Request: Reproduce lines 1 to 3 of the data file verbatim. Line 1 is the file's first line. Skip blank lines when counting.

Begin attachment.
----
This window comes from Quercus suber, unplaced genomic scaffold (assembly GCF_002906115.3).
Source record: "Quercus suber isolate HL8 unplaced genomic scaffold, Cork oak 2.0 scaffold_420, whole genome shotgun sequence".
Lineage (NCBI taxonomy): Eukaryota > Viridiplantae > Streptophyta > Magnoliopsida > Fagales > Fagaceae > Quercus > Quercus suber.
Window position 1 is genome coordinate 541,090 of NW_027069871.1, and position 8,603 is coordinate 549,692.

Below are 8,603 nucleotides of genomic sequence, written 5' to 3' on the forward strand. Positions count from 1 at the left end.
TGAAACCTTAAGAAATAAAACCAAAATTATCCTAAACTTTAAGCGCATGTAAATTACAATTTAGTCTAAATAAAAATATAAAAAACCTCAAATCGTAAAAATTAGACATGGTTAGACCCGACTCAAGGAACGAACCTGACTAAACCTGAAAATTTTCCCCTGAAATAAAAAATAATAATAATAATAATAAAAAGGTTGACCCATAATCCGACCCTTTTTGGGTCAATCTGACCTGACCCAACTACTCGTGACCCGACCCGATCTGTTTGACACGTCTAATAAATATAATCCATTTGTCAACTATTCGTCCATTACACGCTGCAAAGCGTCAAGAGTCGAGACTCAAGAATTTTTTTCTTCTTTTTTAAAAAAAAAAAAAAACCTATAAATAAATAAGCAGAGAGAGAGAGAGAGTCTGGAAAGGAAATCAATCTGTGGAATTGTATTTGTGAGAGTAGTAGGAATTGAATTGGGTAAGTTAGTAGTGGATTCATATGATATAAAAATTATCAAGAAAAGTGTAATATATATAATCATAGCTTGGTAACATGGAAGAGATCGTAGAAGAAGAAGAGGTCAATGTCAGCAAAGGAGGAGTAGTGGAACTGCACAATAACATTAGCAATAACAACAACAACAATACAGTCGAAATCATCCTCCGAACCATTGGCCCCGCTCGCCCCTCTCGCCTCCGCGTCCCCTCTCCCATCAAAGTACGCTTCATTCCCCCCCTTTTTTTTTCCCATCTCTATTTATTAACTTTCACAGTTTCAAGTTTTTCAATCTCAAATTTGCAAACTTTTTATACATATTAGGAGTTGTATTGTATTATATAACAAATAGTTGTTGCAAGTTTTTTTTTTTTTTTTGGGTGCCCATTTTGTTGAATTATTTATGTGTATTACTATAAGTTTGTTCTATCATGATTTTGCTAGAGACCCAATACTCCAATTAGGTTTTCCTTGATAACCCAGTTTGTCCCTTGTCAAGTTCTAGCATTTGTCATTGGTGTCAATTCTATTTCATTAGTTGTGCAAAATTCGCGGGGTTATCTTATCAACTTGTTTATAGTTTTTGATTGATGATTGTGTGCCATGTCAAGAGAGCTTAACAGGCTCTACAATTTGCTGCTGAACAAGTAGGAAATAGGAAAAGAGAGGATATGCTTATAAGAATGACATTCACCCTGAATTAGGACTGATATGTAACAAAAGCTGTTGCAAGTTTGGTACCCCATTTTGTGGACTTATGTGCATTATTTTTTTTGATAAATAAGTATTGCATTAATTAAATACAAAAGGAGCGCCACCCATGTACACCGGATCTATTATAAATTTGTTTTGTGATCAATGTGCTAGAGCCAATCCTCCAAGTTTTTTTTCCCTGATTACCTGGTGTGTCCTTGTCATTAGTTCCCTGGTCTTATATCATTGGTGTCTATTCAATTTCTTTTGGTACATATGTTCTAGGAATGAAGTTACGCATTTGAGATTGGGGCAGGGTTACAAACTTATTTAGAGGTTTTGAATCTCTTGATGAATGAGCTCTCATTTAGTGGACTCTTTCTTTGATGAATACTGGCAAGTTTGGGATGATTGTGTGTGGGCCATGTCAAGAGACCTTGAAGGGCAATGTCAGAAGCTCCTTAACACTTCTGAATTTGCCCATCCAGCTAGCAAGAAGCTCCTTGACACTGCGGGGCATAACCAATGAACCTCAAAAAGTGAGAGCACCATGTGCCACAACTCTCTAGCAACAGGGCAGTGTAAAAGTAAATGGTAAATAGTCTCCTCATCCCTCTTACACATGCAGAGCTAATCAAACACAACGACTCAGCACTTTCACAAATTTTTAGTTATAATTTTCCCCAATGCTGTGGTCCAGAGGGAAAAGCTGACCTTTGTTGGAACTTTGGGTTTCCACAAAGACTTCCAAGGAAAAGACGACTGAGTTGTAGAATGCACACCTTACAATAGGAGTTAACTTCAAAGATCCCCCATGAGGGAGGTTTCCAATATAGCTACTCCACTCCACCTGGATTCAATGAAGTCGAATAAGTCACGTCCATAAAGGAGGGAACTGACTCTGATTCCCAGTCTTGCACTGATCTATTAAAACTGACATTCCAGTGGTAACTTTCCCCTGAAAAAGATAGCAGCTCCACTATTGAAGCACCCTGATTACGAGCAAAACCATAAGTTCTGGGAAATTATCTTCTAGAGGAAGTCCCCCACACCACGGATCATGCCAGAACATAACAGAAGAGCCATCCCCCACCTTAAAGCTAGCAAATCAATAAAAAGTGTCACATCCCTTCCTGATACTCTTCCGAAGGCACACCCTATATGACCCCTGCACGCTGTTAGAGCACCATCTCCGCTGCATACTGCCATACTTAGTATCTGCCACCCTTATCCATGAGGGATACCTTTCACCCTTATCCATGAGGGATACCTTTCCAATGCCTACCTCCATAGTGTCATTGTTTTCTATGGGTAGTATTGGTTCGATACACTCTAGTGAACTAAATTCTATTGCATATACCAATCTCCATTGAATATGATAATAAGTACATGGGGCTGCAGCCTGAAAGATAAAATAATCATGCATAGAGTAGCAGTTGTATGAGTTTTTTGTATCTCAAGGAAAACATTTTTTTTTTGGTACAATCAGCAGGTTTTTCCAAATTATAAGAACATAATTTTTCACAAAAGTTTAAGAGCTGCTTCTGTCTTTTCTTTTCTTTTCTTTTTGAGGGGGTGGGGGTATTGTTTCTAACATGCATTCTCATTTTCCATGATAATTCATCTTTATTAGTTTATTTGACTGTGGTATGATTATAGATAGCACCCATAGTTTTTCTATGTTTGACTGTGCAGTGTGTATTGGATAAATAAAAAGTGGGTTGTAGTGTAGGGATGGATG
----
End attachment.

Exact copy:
This window comes from Quercus suber, unplaced genomic scaffold (assembly GCF_002906115.3).
Source record: "Quercus suber isolate HL8 unplaced genomic scaffold, Cork oak 2.0 scaffold_420, whole genome shotgun sequence".
Lineage (NCBI taxonomy): Eukaryota > Viridiplantae > Streptophyta > Magnoliopsida > Fagales > Fagaceae > Quercus > Quercus suber.